However, the Enlarged Board indicated that there is no requirement for the simulation to have a direct link with external physical reality.
This is a significant finding for the Medical Technology industry, where many uses of simulations do not include a direct link to a physical device. For example, a bioinformatics simulation that analyses simulated biological processes may not have any interaction with external hardware. For simulations such as these to be patentable, G1/19 indicated that the simulation must be a reason for the function of the computer to be adapted, or if the outputs of the simulation have an impact on physical reality.
These criteria may still be difficult to fulfil, but the G1/19 decision should give applicants more confidence to file applications for medical simulations.
Patent Filings in Europe for bioinformatics simulations
It will be interesting to see whether a wave of new European patent applications will be filed for medical simulations in the wake of the G1/19 decision.
The three graphs below show the trend of patent applications published in the past few years in China, the US and Europe under the IPC category G16B5 (which relates to modelling or simulating biological systems and processes, particularly in bioinformatics). If the patent filing trends for bioinformatics simulations are an accurate barometer for patent filings for medical simulations generally, then it appears that the increased use of simulations in the Medical Technology industry is fuelling a corresponding dramatic increase in patent filings for those simulations.
In the graphs below, the red trend lines indicate annual figures with the grey trend lines indicating cumulative figures.
Graph 1: Chinese patent publications in G16B5
Graph 2: United States patent publications in G16B5
Graph 3: European patent publications in G16B5
It can generally be seen that the number of patent publications for inventions relating to bioinformatics simulations has increased significantly in all three jurisdictions within the past 10 or so years. The uncertainty surrounding patenting computer-implemented simulations may have contributed to the sluggish start in Europe, but it is very encouraging to see that Europe has also experienced a recent and dramatic uptick in new filings for medical simulations.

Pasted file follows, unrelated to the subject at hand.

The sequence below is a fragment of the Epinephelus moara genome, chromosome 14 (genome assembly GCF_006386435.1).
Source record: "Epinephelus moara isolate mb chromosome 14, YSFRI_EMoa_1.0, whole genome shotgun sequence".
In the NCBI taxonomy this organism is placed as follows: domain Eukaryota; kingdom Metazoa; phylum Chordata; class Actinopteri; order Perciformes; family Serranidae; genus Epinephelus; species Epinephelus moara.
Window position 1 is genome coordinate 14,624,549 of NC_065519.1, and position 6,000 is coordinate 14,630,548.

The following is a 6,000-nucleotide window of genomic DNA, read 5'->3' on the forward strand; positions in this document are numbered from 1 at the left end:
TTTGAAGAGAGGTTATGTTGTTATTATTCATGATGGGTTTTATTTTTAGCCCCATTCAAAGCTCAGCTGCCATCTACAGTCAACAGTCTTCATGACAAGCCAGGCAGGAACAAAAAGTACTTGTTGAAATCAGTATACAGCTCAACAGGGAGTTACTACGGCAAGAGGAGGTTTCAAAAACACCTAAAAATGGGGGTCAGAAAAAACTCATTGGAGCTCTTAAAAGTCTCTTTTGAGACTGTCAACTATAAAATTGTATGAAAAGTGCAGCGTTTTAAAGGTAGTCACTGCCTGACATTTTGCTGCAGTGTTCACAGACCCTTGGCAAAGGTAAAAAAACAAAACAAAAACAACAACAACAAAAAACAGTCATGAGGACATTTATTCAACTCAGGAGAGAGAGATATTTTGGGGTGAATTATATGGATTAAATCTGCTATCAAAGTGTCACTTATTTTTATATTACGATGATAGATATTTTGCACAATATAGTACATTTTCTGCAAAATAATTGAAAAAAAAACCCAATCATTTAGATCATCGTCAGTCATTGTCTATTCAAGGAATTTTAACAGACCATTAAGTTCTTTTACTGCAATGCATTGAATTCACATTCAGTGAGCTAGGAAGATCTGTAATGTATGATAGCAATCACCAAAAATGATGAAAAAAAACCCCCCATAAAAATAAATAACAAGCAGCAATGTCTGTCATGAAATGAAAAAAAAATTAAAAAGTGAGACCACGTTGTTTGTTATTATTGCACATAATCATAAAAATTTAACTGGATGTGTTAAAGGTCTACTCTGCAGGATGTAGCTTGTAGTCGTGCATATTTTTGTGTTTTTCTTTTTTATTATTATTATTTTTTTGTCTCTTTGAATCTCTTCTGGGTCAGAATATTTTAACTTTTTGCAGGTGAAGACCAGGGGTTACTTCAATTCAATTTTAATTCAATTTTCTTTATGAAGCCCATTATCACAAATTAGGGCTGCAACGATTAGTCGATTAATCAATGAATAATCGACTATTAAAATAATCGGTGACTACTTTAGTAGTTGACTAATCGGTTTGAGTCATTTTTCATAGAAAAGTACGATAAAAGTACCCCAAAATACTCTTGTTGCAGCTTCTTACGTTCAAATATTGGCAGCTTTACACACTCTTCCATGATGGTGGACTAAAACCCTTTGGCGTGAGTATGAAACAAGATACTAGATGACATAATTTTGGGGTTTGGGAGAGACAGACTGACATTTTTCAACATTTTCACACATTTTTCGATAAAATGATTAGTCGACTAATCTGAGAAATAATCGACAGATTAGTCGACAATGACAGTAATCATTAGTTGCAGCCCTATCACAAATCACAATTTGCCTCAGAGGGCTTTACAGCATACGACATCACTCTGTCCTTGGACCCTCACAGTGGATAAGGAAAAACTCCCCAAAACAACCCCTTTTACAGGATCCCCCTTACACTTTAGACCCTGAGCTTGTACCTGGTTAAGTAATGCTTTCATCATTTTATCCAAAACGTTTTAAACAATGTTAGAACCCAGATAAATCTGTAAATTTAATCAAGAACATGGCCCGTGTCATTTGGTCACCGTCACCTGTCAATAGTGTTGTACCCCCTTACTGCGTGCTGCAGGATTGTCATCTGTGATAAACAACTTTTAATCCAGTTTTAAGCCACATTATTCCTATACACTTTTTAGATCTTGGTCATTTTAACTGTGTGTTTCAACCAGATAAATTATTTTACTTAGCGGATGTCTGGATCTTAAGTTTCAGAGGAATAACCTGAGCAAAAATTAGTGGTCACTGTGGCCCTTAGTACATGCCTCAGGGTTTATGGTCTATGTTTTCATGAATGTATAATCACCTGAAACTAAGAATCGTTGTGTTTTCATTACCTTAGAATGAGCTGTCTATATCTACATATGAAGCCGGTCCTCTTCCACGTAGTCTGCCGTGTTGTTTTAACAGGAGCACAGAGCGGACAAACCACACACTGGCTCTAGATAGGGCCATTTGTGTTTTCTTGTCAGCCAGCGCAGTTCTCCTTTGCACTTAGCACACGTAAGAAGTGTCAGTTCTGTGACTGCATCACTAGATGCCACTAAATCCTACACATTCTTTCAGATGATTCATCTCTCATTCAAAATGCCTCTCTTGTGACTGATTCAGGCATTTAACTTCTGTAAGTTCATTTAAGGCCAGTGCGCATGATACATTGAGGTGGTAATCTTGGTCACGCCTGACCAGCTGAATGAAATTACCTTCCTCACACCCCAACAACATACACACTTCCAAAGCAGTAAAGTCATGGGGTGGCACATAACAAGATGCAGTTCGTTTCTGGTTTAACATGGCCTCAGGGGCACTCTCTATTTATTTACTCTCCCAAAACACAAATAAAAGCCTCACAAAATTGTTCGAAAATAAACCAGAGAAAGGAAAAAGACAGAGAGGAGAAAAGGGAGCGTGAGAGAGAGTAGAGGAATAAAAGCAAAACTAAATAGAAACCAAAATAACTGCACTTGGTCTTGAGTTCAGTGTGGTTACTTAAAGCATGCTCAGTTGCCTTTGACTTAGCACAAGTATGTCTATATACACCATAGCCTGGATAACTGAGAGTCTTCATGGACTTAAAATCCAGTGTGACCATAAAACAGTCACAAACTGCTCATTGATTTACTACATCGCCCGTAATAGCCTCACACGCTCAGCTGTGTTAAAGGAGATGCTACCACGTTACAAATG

In addition, the number of Chinese-originating Medical Technology applications filed in Europe increased by an incredible 34% in 2020. Although the vast majority of European applications filed for Medical Technology continue to derive from Europe or the US (77%), Chinese applicants may play a pivotal role in driving future growth in the Medical Technology industry – including the development of medical simulations. It will be very interesting to see how these patent filing trends develop in the coming years.
At Reddie & Grose, our experienced multidisciplinary Medical Devices and Digital Healthcare team are on hand to advise on the IP challenges of the Medical Technology industry and to provide advice for seeking and securing patent protection.
This article is for general information only. Its content is not a statement of the law on any subject and does not constitute advice. Please contact Reddie & Grose LLP for advice before taking any action in reliance on it